Eyre Massey Shaw was born in Cove (later Queenstown, now Cóbh) Co. Cork in 1828, the son of well-to-do merchants. His grandparents lived at Monkstown Demesne, across the estuary of the Lee, of which Monkstown Castle (at present under renovation) is a local landmark. Related to the aristocracy through his connections with Baron Clarina of Co. Limerick, a famous cousin was the playwright and author, George Bernard Shaw. Taking his BA, later MA, at Trinity College, Dublin, he served with the North Cork Rifles in which he achieved the rank of Captain. At this time, he married Anna Dove, daughter of a Portuguese wine merchant. The unit was disembodied at the end of the Crimean War and Shaw found himself at a loose end. He successfully applied for the dual post of Chief Fire Officer and Chief Constable of Belfast where his reputation for achieving results grew.
In 1861, the biggest blaze in London since the Great Fire of 1666, broke out in dockland and burnt for a month. Along with bringing the insurance industry to its knees, it claimed the life of the London fire chief, James Braidwood, commander of the insurance-run London Fire Engine Establishment, a nongovernmental organisation. Shaw was again on the move, again successful, and stepped into Braidwood’s shoes. Within a few years, however, the insurance companies signalled their withdrawal from active firefighting, thus impelling the British government to establish the Metropolitan Fire Brigade (MFB). On 1 January, 1866, the thirty-eight year old Corkman became its first Chief Officer. One senior officer wrote of him: ‘He realised that firefighting was a skilled art, and regarded his profession in the same light that naval or military officers regard theirs. He further realized that to be a successful firefighter, it was necessary to employ sound strategy and tactics. He was a complete autocrat, and his word was law in the brigade’.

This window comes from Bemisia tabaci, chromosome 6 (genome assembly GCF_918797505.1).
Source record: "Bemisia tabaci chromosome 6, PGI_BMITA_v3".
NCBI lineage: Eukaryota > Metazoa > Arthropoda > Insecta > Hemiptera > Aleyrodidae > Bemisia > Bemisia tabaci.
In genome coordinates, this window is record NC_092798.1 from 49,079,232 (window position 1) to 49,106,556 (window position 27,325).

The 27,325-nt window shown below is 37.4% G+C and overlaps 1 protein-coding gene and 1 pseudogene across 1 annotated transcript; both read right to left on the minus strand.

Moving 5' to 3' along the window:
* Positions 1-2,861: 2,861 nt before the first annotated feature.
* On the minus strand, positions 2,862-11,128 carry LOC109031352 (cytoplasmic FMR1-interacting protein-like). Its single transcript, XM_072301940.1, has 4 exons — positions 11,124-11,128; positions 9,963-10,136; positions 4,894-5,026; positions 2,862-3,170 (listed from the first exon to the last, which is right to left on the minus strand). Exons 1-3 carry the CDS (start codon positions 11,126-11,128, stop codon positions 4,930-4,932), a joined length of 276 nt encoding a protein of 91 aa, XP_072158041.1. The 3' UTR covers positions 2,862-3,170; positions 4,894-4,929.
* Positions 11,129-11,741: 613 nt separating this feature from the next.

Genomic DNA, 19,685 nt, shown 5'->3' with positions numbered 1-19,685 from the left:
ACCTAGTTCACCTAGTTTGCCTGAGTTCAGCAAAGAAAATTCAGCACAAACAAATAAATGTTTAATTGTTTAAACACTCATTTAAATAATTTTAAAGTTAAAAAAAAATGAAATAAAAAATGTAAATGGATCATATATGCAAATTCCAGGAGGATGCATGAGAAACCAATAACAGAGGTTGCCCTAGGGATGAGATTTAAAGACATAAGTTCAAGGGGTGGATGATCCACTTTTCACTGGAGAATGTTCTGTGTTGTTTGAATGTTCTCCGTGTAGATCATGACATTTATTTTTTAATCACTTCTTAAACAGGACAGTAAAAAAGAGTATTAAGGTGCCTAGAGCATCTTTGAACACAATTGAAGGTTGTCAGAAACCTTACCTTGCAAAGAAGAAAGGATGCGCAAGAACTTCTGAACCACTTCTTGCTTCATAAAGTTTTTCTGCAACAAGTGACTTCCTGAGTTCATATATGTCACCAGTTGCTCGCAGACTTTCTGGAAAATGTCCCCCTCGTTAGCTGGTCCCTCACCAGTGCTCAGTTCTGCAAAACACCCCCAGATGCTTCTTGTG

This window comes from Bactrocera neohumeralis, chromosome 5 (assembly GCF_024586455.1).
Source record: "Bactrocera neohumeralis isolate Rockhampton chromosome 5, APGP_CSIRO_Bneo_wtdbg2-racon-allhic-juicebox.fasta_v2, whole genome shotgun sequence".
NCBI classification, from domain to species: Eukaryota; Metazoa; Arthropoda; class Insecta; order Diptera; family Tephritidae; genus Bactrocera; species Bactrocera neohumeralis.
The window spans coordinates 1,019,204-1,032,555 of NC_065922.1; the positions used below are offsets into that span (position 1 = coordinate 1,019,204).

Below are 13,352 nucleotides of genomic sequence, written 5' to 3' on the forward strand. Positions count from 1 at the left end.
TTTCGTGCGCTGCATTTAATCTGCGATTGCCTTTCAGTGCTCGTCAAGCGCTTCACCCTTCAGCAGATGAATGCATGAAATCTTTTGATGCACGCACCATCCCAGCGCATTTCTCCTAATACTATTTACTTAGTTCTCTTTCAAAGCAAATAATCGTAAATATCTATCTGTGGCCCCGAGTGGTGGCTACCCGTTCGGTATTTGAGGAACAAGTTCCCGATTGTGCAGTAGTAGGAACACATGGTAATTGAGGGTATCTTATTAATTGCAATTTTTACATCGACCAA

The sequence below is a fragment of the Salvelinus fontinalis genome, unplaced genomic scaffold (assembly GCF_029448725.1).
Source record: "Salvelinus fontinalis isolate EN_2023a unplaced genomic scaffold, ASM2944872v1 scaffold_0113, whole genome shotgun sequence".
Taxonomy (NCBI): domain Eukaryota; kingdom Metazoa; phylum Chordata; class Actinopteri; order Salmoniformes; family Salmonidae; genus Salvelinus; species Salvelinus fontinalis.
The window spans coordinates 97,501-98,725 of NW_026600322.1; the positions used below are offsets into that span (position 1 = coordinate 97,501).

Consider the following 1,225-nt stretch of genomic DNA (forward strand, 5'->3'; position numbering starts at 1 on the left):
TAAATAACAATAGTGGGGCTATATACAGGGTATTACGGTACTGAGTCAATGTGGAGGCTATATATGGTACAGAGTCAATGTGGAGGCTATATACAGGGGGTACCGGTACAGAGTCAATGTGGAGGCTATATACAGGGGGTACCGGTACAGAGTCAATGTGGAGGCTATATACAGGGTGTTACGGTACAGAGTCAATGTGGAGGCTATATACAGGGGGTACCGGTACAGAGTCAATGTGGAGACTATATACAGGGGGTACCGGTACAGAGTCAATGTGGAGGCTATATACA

During his term of office, he increased the number of fire stations from twenty to eighty and the staff from 129 to 700. Importantly, the MFB was mandated to protect life as well as property – a major shift in emphasis from the days of the insurance-run fire brigades who took little interest in life-saving. He was a working fire officer ‘sans pariel’, utterly devoted almost to the point of obsession with the problems of fire in the world’s largest city. Everyone in London knew of Captain Shaw. But it was not all work and no play. He moved easily among the society salons of high Victorian London, which gained him not only a reputation as something of a ‘ladies’ man,’ but a number all to himself in Gilbert and Sullivan’s new operetta, ‘Iolanthe’ – the only real person to be named in any of their works. The fire chief, we are told, was not at all amused. He retired in 1891, later having both legs amputated due to thrombosis, caused, it was said, by several serious injuries he had suffered during a lifetime of firefighting. He died in 1908 and was buried with full honours in Firemen’s Corner, Highgate Cemetery, London.
The Massey Shaw
In 1935, the London Fire Brigade named its new state-of-the-art fireboat after the iconic Corkman. Built by J. Samuel White of Cowes, Isle of Wight, at a cost of £17,000, the vessel was designed to a specification which called for the ability to pass under all bridges on the River Thames and its tributaries at any state of the tide. Thus, it had a draught of just 3ft 9in (1.14m). The seventy-eight-foot-long Massey Shaw, with its superior all-steel hull design, had an impressive output – it could deliver 3,000 gallons of water per minute, the equivalent of six standard fire engines pumping at full volume. It was capable of 12 knots. Based at the pontoon at Fire Brigade Headquarters on the Albert Embankment, it soon proved an invaluable addition to the LFB’s river fleet. After the outbreak of war, the boat was re-liveried in drab ‘Battleship Grey’.